Jarringly, Marvel's early 1960s books are discussed before the DC comics that made them possible. Received wisdom is that the Fantastic Four was conceived as a response to DC's success with the Justice League of America. Whether that's true or not, DC certainly reinvented the superhero before Marvel did. Instead the film opens with Marvel, switches back in time to DC and then jumps forward to 1966's camp Batman tv show. Marvel universe co-creators Jack Kirby and Steve Ditko are also given short-shrift.

From there, while noting DC's comic books withering on the vine when the show is cancelled, director Michael Kantor moves on to socially relevant comics such as Marvel's introduction of the African prince the Black Panther. Unfortunately, more credit may be given to introducing characters including  Luke Cage, Hero for Hire and the Panther than is deserved. But Bill Foster's commentary, as a black man reading comics, is at this point and is fun to watch, and I'll defer to his viewpoint.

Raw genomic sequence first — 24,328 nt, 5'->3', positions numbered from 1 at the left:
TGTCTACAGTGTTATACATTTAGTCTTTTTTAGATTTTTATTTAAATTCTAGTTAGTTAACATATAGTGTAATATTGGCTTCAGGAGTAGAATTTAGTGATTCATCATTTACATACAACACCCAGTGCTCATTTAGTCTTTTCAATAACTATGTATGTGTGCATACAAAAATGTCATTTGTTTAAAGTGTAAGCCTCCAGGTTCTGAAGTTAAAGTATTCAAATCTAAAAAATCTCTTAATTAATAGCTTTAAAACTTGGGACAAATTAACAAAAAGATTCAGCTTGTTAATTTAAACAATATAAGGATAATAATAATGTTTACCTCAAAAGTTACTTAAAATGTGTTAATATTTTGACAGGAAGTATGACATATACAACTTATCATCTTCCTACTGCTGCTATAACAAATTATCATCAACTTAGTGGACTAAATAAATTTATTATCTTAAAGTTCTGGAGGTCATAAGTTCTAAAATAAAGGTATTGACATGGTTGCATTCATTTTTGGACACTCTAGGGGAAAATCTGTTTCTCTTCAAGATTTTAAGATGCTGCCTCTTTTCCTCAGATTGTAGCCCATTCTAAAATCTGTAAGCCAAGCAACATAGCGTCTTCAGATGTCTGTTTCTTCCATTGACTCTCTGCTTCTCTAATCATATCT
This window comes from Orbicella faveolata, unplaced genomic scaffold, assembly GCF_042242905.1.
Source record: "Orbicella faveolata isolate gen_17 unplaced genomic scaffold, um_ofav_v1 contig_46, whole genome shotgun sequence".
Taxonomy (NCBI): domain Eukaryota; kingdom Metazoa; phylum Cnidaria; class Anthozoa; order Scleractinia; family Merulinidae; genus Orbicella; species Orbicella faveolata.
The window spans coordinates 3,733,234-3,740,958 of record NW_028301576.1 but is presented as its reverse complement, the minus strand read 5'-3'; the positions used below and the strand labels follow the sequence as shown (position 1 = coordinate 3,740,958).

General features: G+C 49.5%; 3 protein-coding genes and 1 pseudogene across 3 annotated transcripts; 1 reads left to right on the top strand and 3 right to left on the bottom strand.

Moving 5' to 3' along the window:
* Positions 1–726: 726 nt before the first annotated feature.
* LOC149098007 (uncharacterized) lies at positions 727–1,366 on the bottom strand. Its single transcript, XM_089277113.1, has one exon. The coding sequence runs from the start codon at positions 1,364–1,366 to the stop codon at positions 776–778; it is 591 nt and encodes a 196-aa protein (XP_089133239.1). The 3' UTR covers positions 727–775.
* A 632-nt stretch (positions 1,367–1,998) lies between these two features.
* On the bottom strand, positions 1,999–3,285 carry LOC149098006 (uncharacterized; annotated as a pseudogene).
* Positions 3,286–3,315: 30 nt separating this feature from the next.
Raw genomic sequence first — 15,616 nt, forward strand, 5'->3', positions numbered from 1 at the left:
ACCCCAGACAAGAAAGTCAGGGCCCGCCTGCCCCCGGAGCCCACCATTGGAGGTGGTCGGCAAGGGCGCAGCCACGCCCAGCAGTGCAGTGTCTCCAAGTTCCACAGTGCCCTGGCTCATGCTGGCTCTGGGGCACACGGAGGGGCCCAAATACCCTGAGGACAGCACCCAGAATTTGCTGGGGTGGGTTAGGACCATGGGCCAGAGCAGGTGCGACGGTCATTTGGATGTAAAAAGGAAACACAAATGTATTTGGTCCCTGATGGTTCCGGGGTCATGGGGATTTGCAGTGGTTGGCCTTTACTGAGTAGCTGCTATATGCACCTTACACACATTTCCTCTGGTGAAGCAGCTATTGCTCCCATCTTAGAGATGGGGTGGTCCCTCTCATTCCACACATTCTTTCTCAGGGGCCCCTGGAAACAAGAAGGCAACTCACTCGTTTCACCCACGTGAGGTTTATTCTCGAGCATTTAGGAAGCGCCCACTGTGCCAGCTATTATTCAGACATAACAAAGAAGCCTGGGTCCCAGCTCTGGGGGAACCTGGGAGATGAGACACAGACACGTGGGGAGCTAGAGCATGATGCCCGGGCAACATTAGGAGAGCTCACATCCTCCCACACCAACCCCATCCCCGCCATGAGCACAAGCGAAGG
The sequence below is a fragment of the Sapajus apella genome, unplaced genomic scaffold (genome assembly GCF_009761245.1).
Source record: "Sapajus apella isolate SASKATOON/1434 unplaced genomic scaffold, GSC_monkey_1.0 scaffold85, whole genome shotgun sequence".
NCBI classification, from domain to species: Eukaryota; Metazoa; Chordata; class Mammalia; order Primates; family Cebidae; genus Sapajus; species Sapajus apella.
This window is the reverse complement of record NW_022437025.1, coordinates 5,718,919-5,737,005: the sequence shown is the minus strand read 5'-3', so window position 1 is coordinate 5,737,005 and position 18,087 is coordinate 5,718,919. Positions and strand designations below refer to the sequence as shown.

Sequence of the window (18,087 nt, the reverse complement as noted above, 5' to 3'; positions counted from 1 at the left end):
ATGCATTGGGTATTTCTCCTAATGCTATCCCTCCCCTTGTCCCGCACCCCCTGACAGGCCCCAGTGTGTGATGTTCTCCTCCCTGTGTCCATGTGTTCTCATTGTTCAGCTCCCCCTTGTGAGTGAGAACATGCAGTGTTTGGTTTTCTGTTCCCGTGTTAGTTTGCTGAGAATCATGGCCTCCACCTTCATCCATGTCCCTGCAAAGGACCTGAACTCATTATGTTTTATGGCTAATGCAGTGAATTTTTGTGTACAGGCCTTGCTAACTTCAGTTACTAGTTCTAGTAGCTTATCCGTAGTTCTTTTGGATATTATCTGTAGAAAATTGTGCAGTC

Comics slowly-growing social relevance is tracked via the use of an issue of Spider-Man to warn against drugs, even though the Comic Code Authority wouldn't approve it. DC followed that up with an issue of Green Lantern / Green Arrow by Denny O'Neil and Neal Adams that had Arrow's superhero sidekick Speedy as a heroin addict. The section on GL/GA is among the best in this segment, and includes some old film footage of the creators talking about the series at the time. Another good section is Jim Steranko's take on how he reinvigorated Nick Fury, Agent of S.H.I.E.L.D. DC's attempt to depower and do something similar with Wonder Woman is held up as a triumph of feminism, but the comic books sold miserably at the time. Her successful television show (1976-1979), and commentary by Linda Carter round this section out.